I once read that one of the reasons women should undertake an MBA programme was because the alleged “bro-ski” or fraternity culture of business school prepares you for the male executive suite. On one hand I understand the argument. If you are surrounded by this type of culture for a couple of years you may very well grow a thick skin, handle critique better, become less emotional. All the stereotypes we associate men with and assume women don’t have or can’t handle (I don’t necessarily think this is true, but for the sake of this argument I am going to make general assumptions). On the other hand the statement implies that executive suites are always going to be dominated by men, and in order for women, to be successful they should conform to the male-like norms of the C-suite.

The assumption that all business schools have a cut-throat, ruthless environment is wrong. In fact, I would argue it is the exact opposite at London Business School.  Our global community with nationalities from over  130 different countries creates an environment where different perspectives are a crucial part of the learning. In order to be successful at London Business School you will need to respect the collaborative nature of the school by building bridges rather than competing with your peers. I can say with confidence that the entire school community is collaborative, open-minded and inclusive. When you meet alumni or current students of the school they would be able to confirm this statement. We don’t believe that women should go to business school so they can “do business like a man… with men” I doubt that would go down well with most women. Instead women, just like men should pursue an MBA programme because they want to invest in themselves, their personal development, their career and lifelong network. However, women who are pursuing MBA programmes also have certain opportunities to change the c-suite and make a positive impact on gender equality.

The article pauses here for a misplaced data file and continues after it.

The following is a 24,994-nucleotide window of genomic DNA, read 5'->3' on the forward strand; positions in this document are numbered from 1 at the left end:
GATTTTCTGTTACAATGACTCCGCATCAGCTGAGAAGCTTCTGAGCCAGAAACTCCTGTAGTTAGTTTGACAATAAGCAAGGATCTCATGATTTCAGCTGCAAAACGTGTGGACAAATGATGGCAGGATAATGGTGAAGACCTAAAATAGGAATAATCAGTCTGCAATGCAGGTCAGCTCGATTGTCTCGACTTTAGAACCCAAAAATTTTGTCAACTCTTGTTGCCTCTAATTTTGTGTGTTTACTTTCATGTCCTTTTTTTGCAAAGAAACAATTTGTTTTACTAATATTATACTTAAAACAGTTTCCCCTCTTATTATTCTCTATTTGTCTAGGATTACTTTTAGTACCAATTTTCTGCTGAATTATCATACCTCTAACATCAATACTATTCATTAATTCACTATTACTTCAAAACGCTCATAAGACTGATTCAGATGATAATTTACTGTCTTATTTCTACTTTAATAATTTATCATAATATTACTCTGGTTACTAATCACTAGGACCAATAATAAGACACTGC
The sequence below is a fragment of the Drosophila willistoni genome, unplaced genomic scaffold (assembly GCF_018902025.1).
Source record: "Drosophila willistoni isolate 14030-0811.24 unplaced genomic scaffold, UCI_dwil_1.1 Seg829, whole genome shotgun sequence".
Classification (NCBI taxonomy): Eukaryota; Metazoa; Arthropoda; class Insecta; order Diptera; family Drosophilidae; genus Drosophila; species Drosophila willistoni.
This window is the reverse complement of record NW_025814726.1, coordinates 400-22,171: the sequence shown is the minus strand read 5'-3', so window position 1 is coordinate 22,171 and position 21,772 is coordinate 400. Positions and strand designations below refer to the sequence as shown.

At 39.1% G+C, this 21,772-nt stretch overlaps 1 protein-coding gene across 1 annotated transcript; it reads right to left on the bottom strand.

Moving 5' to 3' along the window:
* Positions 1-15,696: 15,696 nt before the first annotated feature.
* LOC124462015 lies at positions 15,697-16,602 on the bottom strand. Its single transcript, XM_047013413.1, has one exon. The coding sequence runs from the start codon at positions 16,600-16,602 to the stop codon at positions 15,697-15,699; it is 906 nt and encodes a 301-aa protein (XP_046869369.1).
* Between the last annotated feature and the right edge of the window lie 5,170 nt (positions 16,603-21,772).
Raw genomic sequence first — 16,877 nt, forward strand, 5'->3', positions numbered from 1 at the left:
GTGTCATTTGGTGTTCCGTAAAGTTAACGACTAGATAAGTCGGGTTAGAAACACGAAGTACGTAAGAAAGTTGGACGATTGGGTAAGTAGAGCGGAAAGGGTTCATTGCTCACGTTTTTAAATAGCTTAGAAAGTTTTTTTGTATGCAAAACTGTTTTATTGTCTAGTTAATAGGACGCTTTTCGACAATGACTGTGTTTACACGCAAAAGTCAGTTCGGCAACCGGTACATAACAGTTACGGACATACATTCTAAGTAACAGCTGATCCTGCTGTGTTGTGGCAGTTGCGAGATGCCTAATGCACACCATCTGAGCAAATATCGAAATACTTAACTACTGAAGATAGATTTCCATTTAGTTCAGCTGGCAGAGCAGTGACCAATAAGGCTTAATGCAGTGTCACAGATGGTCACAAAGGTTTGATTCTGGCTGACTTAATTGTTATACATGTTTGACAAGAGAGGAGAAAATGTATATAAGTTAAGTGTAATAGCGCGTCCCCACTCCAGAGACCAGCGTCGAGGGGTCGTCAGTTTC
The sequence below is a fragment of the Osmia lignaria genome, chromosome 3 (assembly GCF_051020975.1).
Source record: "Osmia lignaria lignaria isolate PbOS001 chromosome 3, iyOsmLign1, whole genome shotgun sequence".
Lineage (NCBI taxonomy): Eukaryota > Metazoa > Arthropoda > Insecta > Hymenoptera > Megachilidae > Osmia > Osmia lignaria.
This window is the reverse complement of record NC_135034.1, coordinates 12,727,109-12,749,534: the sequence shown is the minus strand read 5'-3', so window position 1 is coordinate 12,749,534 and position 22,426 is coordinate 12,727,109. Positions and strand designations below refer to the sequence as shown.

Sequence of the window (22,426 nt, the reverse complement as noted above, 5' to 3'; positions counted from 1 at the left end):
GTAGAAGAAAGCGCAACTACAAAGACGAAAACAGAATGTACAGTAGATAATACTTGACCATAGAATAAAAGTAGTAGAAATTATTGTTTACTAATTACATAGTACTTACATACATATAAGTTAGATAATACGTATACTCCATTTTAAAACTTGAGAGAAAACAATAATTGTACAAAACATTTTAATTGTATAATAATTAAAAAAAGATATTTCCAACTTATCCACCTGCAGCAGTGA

It’s been said many times that business schools play an important role in creating the pipeline of  women leaders. I couldn’t agree more. As a top business school we are educating future global leaders. Leaders of large international organisations who will go on to shape the business of the future. The more women who go on to graduate from business schools the more women we are able to promote into leadership roles. The more women we have in leadership roles the more opportunities we have to change outdated c-suite norms, in-equality in pay, maternity leave policies and the list goes on. Don’t get me wrong, I am not implying that business schools are a single solution, but it can act as a very powerful and important catalyst.